Keeping NZ on the movie map

Keeping NZ on the movie map

Film and TV makes us more than $3 billion a year, pumping $2.78 billion into our GDP. Blockbuster franchises like Lord of the Rings mean even America has heard of us. So does new Film Commission boss Dave Gibson have the formula for holding onto our magic touch?

You recently said Kiwi films have more of a chance of being made than they do elsewhere, and that only a small percentage are very good. How can our film makers pull their socks up?

It might be a trite answer, but it helps if the films are unique in some way, so they stand out. In terms of the standard, I think it’s important to really keep working on the scripts and edits and not accept the bar at a low level.

What entrepreneurial nous should a film maker have?

An understanding of their audience, on top of their story telling skills. They should also constantly talk to people in the market. That means exhibitors and distributors and people in the new media areas of video on demand. And go to films all the time. I believe if we talk about audience in the same sentence as we talk about market, then film makers will be happy. No film maker really wants to make a film without an audience. But in the middle of trying to make that film it can be helpful for them to have colleagues with audience and marketing experience to talk to. One of the things we are really concentrating on in the film industry now is connecting the exhibitors, distributors and sales people with the projects earlier on.

Is digital a death knell or a blessing?

It’s an evolving situation. Last year the Film Commission (NZFC) began a two year initiative to digitise films in its library that were only available to view on 35mm print. As this work progresses these films, as well as the more recent and current films the NZFC invests in, will eventually be added to our new initiative - the Films on Demand platform.

This platform will continue to evolve with a purchase and download ability to be added alongside the existing rental function. Currently films can only be viewed within New Zealand but other countries will be added. Apps are being developed for iOS, Android, Desktop and Smart TV's with the aim of allowing customers to watch their purchases on multiple devices. And with our new films we are encouraging new strategies.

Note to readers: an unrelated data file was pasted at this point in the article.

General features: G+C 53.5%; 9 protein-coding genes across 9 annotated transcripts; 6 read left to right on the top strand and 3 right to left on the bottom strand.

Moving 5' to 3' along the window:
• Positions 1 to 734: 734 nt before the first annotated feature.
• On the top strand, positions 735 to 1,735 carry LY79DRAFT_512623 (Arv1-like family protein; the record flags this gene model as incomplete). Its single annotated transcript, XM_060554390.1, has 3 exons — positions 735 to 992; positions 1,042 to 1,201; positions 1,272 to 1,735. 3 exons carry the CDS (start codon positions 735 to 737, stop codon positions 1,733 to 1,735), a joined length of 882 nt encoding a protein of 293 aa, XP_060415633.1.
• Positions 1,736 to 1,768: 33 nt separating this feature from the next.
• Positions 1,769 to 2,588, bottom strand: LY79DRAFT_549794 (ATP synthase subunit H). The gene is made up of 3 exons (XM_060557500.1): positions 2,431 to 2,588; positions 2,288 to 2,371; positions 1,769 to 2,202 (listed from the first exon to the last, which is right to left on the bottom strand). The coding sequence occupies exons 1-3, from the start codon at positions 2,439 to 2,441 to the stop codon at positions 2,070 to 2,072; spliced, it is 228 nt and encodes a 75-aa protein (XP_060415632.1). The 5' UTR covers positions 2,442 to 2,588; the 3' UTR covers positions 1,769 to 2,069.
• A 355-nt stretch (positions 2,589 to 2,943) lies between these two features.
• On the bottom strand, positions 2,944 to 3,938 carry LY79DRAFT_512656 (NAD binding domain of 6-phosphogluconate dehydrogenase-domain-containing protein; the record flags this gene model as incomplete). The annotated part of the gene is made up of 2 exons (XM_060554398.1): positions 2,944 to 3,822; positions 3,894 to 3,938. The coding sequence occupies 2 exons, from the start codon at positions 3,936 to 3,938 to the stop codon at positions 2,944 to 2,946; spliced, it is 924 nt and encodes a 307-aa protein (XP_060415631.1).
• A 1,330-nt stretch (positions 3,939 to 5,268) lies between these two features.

You’ve had leadership roles in film and TV but with so many years as a producer with Gibson Group, do you still see yourself as more of a do-er than a delegator?

I started a production company at the same time as I was working as a producer so I had to learn about running a business, although it's taken me most of the last 40 years to refine my delegation skills.

What kind of boss are you?

It’s always difficult to talk about yourself but I suspect I am reasonably inclusive, good at encouraging teams and delegating.

Some leaders hate managing people, do you enjoy it?

We have a core staff of 25 at the moment. I'm loving it, mainly because I feel we are starting to provide real value to the industry. You can start to feel the energy levels rising.

What's the toughest call you've had to make?

I had a big budget film about 12 years ago where one of the main investors failed to front up with some contracted money late in pre-production and we had to pull the plug and send the cast and crew home. It was a tough day. And we never got to make the film in the end.

Looking more on the bright side, which creative project are you most proud of and why?

The Insider’s Guide to Happiness. It was a TV series I think was a good example of creating an environment where a bunch of creative people made something very different and very successful.